I’m retired, what accounts should I use to fund my expenses?

June 13, 2022

Far too often we focus on adding to investment portfolios and not spending those assets as financial planners.

This is crazy, as the whole reason to save money is to SPEND it on things you enjoy. Spending can be as difficult as saving, as it is the reversal of 30-40 years of behavior.

This phase of life should be one of enjoyment and not worry, so let’s go through a 5-step process for determining optimal withdrawal strategies. 

  1. Get organized: How much do you have and how will you be taxed? If you have Roth assets, traditional IRA assets, and taxable account assets, list them out on a spreadsheet and determine the percentage of your assets you have located in each “bucket.” This sounds basic, but getting your bearings is vital. 
  2. Withdrawal requirements: Traditional IRAs will have required distributions by the time you hit age 72. It is important to know if you are currently required to take money out of your IRA and to forecast what that amount will be in the coming years. 
  3. Spending needs: Now it is time to complete cash flow planning if you haven’t already. This will assist in determining how much you need to withdrawal monthly/quarterly/annually from your accounts to meet your spending needs – both fixed (mortgage, utilities, etc.), variable (vacations), and occasional (new car, home repairs, renovations). 
  4. Tax Impacts: Once items 1-3 are determined, it is time to measure the tax impact of taking withdrawals from your various buckets and determining the “pre-tax” amount you will need to withdrawal to meet your regular “post-tax" spending needs. This includes reviewing any unrealized gains in your taxable investment accounts, determining dividend income and possible capital gains distributions, and a review of other income sources (pension, social security) that will impact your tax bracket.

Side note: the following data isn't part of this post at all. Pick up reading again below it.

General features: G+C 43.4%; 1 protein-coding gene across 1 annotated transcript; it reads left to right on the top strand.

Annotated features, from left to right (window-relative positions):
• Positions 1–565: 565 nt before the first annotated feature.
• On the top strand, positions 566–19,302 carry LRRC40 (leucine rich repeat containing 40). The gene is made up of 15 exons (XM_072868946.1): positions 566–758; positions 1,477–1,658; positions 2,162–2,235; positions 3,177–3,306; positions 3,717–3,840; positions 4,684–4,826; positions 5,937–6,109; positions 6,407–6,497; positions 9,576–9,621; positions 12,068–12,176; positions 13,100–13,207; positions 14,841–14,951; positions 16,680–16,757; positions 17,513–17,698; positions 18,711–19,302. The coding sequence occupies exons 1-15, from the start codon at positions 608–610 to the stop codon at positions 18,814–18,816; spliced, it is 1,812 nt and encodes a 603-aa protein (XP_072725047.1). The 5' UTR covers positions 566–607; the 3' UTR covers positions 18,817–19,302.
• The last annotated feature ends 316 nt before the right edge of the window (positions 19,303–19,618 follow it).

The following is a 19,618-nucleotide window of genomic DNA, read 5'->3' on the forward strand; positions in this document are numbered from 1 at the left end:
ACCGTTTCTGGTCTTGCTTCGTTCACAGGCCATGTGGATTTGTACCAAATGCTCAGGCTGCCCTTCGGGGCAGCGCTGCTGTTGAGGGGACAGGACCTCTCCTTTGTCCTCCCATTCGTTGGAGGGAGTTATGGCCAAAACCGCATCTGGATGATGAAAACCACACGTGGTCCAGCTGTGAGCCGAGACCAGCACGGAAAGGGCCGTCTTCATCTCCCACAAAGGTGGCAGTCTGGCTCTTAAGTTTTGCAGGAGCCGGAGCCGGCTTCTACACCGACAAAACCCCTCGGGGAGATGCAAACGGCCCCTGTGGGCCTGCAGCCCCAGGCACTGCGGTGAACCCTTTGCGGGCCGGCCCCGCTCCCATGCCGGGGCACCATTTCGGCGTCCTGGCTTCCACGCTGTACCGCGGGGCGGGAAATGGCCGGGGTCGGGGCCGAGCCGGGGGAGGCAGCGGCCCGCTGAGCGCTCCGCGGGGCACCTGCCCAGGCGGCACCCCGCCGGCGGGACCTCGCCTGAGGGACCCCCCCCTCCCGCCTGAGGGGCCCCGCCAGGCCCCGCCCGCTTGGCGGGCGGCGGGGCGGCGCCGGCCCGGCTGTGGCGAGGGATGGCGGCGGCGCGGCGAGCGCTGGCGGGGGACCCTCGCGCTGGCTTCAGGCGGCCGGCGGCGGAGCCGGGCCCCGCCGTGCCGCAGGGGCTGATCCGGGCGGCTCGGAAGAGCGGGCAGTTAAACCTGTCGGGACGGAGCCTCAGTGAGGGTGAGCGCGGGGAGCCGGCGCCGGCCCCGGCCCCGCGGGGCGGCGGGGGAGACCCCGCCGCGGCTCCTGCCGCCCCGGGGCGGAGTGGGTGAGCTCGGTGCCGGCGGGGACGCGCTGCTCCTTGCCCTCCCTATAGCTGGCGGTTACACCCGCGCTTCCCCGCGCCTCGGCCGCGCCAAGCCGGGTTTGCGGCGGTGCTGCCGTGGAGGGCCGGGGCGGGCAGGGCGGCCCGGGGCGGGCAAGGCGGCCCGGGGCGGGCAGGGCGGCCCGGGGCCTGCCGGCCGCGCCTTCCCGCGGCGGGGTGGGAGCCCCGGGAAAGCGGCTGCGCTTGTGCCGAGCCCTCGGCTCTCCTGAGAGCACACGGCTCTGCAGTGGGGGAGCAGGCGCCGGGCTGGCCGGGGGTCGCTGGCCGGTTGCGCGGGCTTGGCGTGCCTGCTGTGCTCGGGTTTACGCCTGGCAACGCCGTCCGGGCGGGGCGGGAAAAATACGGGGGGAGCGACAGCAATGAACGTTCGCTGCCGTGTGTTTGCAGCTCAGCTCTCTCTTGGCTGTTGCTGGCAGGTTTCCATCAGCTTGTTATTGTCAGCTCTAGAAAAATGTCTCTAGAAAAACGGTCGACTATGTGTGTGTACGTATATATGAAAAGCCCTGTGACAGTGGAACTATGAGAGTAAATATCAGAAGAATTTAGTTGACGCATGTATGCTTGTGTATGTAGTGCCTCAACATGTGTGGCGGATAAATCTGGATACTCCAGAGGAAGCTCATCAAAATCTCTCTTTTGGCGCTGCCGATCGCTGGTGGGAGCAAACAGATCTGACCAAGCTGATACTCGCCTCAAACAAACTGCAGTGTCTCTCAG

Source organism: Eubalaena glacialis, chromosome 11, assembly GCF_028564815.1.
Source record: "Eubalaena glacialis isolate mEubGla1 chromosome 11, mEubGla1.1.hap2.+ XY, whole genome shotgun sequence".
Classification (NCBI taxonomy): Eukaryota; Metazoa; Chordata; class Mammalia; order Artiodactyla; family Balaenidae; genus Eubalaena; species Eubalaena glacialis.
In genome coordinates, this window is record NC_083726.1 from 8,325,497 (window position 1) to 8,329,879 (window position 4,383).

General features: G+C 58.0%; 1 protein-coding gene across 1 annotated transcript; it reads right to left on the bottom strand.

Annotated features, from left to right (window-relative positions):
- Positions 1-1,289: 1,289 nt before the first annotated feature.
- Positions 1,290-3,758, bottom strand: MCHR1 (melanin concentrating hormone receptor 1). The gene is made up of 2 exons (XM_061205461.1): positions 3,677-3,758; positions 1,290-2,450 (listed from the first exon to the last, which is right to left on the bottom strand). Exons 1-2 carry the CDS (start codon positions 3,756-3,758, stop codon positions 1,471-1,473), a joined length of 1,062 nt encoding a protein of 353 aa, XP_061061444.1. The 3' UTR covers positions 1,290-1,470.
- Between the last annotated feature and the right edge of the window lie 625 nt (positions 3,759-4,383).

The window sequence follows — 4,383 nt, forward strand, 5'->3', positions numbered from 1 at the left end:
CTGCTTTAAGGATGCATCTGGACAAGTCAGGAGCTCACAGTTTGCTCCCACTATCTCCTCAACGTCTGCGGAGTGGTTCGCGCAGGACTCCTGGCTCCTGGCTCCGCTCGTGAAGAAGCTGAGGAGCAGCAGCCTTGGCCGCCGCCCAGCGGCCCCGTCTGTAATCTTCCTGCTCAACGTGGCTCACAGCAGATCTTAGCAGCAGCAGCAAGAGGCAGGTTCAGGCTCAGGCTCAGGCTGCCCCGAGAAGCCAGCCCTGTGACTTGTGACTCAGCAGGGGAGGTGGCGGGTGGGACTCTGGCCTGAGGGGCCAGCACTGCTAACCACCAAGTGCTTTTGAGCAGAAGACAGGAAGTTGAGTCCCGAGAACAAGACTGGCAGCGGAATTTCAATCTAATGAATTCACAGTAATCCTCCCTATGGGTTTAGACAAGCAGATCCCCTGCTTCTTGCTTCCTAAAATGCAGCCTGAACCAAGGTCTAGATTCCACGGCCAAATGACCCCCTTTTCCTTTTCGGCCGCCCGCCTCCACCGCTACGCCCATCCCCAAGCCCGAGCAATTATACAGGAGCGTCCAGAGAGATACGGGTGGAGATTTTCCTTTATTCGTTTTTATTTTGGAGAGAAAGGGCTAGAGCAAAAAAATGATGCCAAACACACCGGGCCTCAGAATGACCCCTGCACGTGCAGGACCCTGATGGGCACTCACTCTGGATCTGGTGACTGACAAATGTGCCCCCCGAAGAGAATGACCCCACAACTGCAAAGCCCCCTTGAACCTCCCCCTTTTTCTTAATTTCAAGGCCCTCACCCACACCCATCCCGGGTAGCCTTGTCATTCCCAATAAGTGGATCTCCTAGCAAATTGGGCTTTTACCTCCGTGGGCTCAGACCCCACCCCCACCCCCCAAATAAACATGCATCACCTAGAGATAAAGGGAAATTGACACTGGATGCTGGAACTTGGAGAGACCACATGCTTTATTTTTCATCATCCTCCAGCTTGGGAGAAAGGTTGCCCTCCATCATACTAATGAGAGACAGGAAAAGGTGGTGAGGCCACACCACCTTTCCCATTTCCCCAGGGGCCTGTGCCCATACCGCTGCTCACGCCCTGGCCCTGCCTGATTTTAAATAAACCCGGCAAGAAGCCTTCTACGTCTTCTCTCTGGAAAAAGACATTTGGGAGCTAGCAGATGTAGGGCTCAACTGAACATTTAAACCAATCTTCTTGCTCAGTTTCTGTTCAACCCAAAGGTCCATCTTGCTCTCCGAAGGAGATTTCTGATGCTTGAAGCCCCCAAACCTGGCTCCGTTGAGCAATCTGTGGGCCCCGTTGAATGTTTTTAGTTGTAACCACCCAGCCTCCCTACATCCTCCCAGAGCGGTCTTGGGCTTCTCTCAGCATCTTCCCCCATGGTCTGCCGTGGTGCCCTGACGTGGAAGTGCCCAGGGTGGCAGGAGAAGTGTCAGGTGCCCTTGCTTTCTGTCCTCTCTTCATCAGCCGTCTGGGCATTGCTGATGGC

5. Put your plan in action and monitor it regularly: Once you have these items in place, data should drive your decisions. If you are in a low tax bracket – spending more from your Traditional IRA is likely sensible. Will IRA distributions push you into a higher bracket? Consider using taxable investment accounts to meet your spending needs. Selling a business/property or have installment sale taxes for the current tax year? Consider Roth IRA withdrawals if feasible. 

At the end of the day, finance is personal and try to stay away from “one size fits all” recommendations and rules of thumb. Just because your neighbor is doing one thing doesn’t mean you should do the same, even if your situations appear to be almost identical. 

Want to learn more? Schedule a meeting with us. 


This material has been prepared for informational purposes only and should not be used as investment, tax, legal or accounting advice. All investing involves risk. Past performance is no guarantee of future results. Diversification does not ensure a profit or guarantee against a loss. You should consult your own tax, legal and accounting advisors.

Frankly Finances is a registered investment advisor with the state of Florida and only transacts business in states where it is properly registered or is excluded or exempted from registration requirements. Registration does not imply a certain level of skill or training. Please refer to our Form ADV Part 2A disclosure brochure for additional information regarding the qualifications and business practices of Frankly Finances.

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